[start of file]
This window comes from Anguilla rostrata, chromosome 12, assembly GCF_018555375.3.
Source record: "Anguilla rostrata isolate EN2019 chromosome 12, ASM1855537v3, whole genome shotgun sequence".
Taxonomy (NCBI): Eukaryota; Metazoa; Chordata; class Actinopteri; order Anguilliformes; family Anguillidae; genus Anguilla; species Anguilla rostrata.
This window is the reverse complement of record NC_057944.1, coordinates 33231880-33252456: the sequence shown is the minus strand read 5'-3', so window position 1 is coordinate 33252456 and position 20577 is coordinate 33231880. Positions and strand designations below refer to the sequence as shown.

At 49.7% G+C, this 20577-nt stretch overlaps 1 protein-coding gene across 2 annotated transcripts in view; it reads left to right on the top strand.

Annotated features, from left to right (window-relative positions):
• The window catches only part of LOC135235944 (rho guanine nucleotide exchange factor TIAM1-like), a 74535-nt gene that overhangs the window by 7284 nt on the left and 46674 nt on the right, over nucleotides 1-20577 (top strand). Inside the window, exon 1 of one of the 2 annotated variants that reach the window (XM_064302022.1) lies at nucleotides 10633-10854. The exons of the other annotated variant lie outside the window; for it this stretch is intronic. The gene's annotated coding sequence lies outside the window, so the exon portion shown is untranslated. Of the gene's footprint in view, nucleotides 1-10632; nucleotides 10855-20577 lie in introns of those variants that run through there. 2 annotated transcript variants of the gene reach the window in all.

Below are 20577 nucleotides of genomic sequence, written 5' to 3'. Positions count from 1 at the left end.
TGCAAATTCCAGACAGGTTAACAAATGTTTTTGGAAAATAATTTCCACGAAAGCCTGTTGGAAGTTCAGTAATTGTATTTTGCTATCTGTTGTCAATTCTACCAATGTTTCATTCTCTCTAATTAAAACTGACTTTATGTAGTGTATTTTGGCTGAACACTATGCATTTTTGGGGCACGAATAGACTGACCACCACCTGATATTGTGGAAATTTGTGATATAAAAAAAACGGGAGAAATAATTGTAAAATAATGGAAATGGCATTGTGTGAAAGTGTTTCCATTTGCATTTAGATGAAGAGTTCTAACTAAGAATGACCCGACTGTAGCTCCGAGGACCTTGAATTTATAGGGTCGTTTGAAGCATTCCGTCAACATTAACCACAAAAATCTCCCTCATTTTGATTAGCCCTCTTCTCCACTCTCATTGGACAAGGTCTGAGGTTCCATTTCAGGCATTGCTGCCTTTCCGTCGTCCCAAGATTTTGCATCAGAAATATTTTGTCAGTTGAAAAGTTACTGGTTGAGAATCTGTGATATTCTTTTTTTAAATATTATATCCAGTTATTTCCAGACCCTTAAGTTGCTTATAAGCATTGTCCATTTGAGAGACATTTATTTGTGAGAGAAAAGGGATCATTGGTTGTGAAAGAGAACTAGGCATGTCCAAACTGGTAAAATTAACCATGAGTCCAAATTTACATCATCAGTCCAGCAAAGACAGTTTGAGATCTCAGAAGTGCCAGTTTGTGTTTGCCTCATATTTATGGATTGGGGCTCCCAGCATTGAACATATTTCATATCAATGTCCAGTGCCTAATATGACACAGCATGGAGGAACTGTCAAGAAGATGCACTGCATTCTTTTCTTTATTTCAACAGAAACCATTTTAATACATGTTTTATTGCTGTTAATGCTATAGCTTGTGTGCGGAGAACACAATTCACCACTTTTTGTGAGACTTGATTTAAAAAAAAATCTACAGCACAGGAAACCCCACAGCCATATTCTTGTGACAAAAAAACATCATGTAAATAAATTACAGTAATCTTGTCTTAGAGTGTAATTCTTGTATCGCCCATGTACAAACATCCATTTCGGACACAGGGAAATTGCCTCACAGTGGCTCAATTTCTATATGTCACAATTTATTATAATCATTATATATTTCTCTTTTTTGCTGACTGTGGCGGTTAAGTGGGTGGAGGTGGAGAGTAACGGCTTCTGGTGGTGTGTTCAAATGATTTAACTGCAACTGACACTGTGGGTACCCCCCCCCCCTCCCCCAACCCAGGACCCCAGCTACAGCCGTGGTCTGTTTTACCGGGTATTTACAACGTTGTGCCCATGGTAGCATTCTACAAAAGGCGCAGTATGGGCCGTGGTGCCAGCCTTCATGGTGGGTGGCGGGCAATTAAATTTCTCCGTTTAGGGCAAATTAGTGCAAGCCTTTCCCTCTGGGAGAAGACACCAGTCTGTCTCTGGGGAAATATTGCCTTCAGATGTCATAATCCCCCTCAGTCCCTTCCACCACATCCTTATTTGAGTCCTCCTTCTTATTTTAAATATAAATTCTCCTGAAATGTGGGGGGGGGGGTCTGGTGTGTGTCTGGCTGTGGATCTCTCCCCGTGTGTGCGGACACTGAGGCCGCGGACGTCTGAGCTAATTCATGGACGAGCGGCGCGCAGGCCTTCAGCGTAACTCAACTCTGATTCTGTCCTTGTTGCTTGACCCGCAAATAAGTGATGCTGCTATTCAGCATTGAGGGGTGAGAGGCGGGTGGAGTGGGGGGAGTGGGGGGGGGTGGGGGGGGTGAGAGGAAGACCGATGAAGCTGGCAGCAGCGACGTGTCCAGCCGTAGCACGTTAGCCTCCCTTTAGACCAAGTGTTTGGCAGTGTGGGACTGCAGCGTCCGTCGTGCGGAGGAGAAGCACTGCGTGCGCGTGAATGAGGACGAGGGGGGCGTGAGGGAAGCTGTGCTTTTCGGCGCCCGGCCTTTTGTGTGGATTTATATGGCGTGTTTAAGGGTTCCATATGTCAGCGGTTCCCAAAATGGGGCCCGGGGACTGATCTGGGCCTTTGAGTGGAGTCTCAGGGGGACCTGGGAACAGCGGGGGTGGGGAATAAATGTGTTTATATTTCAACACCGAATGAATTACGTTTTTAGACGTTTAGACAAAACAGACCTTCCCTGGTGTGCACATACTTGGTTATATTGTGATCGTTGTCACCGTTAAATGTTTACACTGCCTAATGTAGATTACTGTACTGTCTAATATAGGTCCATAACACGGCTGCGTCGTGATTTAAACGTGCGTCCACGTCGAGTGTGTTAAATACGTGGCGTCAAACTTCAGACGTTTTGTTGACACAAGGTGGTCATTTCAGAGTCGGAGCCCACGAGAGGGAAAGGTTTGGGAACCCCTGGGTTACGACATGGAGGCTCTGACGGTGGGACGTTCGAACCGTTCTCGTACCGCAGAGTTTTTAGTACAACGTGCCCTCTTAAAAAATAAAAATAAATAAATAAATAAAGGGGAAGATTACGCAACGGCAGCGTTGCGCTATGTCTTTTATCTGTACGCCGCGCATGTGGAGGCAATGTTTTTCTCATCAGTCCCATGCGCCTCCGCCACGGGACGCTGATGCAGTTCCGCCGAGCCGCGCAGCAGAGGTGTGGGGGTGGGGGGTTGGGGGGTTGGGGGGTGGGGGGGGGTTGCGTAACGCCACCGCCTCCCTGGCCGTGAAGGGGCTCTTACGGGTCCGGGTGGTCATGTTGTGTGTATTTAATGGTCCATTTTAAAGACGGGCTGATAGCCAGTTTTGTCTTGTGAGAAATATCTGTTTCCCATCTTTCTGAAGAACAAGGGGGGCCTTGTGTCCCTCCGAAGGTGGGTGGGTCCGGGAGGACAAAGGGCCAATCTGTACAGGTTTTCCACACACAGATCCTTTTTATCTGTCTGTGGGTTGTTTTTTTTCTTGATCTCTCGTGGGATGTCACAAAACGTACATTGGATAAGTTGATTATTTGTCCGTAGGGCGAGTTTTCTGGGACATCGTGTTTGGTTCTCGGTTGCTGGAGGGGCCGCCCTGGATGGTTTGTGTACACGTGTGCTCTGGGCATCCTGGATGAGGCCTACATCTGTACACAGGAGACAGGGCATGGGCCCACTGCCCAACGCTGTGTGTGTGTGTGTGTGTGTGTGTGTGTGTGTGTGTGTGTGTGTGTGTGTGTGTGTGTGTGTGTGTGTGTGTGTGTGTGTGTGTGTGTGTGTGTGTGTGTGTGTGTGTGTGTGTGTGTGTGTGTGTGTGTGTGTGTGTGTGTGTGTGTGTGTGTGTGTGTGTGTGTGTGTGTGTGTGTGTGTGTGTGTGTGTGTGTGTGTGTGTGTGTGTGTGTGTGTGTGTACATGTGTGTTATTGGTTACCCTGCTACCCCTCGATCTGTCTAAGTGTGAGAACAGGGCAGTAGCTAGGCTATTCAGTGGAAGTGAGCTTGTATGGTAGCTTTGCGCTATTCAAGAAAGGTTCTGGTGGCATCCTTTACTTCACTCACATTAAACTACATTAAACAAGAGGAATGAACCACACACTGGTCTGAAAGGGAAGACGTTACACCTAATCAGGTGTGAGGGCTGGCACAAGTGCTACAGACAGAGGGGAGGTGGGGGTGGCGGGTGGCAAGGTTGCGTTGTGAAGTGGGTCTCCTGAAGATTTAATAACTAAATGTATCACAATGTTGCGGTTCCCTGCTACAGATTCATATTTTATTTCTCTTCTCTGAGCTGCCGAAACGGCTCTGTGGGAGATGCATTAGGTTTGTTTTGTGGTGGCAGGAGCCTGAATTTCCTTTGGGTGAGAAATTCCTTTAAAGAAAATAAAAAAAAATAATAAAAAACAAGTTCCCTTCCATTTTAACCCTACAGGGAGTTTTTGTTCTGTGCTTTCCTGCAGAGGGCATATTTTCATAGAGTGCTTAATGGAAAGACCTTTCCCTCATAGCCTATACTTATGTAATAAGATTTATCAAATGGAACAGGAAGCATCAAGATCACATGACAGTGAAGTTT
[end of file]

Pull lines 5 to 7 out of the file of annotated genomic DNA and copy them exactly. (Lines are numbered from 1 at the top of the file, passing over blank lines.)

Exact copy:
At 49.7% G+C, this 20577-nt stretch overlaps 1 protein-coding gene across 2 annotated transcripts in view; it reads left to right on the top strand.

Annotated features, from left to right (window-relative positions):
• The window catches only part of LOC135235944 (rho guanine nucleotide exchange factor TIAM1-like), a 74535-nt gene that overhangs the window by 7284 nt on the left and 46674 nt on the right, over nucleotides 1-20577 (top strand). Inside the window, exon 1 of one of the 2 annotated variants that reach the window (XM_064302022.1) lies at nucleotides 10633-10854. The exons of the other annotated variant lie outside the window; for it this stretch is intronic. The gene's annotated coding sequence lies outside the window, so the exon portion shown is untranslated. Of the gene's footprint in view, nucleotides 1-10632; nucleotides 10855-20577 lie in introns of those variants that run through there. 2 annotated transcript variants of the gene reach the window in all.